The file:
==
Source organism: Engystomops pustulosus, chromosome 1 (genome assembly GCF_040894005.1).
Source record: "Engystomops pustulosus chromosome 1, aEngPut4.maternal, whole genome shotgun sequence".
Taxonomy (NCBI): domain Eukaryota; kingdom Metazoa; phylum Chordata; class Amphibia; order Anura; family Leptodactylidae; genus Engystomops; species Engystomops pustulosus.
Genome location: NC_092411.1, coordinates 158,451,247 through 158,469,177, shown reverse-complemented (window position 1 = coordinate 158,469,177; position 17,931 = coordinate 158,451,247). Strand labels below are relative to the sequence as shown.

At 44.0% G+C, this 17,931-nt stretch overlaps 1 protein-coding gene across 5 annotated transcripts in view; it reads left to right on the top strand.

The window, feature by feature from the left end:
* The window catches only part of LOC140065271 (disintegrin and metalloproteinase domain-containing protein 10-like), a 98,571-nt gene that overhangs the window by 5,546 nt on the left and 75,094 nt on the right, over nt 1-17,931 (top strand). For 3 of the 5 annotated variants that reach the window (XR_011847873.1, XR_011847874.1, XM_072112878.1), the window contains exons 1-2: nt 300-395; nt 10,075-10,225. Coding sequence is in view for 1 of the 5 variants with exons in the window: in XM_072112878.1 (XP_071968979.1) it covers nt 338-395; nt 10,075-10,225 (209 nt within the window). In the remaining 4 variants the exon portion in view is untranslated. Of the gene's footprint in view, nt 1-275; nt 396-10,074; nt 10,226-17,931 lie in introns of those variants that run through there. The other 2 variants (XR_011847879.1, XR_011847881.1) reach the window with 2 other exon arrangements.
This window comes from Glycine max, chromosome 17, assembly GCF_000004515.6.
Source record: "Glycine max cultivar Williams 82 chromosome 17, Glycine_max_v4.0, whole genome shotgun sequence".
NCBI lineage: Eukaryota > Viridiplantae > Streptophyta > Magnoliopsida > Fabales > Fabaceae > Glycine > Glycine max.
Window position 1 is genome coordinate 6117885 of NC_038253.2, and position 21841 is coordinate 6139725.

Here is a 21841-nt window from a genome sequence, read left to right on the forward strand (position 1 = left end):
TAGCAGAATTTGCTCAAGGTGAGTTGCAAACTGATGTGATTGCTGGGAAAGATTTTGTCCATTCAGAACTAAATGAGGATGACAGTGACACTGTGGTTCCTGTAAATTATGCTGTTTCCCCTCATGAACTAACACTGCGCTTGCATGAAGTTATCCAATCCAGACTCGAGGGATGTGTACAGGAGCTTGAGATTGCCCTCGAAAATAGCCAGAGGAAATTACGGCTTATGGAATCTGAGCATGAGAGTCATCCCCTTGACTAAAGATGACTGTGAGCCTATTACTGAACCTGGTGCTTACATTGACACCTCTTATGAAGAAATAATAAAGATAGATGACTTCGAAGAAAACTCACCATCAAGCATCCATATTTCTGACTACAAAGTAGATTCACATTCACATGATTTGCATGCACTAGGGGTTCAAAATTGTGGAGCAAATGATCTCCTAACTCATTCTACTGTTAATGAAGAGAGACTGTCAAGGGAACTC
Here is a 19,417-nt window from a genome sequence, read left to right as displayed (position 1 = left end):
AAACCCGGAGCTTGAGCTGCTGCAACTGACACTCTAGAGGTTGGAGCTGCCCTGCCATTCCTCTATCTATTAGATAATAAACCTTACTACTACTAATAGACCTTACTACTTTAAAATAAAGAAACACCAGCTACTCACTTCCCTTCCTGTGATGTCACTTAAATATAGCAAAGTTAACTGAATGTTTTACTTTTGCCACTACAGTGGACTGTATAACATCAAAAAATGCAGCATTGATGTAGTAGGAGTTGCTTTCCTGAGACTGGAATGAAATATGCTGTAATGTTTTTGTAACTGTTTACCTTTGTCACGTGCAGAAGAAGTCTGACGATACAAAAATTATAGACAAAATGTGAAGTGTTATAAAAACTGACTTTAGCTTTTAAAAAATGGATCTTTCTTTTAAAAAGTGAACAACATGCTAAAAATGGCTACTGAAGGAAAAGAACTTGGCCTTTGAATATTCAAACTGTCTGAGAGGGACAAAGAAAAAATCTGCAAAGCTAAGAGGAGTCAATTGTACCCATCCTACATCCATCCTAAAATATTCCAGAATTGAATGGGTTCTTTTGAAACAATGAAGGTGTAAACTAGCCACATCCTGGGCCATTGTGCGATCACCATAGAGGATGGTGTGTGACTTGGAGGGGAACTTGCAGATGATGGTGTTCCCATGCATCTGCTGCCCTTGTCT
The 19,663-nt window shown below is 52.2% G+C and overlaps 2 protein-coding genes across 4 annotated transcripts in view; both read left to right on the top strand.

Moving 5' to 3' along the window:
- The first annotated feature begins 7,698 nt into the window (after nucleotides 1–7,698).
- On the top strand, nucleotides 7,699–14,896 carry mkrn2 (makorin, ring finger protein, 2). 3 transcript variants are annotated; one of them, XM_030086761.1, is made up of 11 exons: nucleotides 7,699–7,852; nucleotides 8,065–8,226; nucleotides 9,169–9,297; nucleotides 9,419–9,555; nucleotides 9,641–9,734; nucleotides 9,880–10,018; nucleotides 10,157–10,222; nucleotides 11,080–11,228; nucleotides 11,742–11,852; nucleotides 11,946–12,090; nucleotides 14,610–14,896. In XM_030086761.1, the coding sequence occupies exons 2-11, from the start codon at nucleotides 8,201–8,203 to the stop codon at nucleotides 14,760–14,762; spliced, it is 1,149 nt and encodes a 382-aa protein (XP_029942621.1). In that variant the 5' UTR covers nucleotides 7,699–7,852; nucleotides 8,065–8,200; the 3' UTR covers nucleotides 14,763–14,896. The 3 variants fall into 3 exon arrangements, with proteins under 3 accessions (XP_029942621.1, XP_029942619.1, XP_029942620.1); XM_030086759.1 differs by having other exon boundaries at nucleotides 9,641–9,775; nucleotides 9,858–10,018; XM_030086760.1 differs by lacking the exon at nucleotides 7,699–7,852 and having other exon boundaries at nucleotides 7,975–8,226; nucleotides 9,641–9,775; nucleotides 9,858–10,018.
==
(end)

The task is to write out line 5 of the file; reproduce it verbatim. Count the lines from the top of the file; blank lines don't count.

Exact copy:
At 44.0% G+C, this 17,931-nt stretch overlaps 1 protein-coding gene across 5 annotated transcripts in view; it reads left to right on the top strand.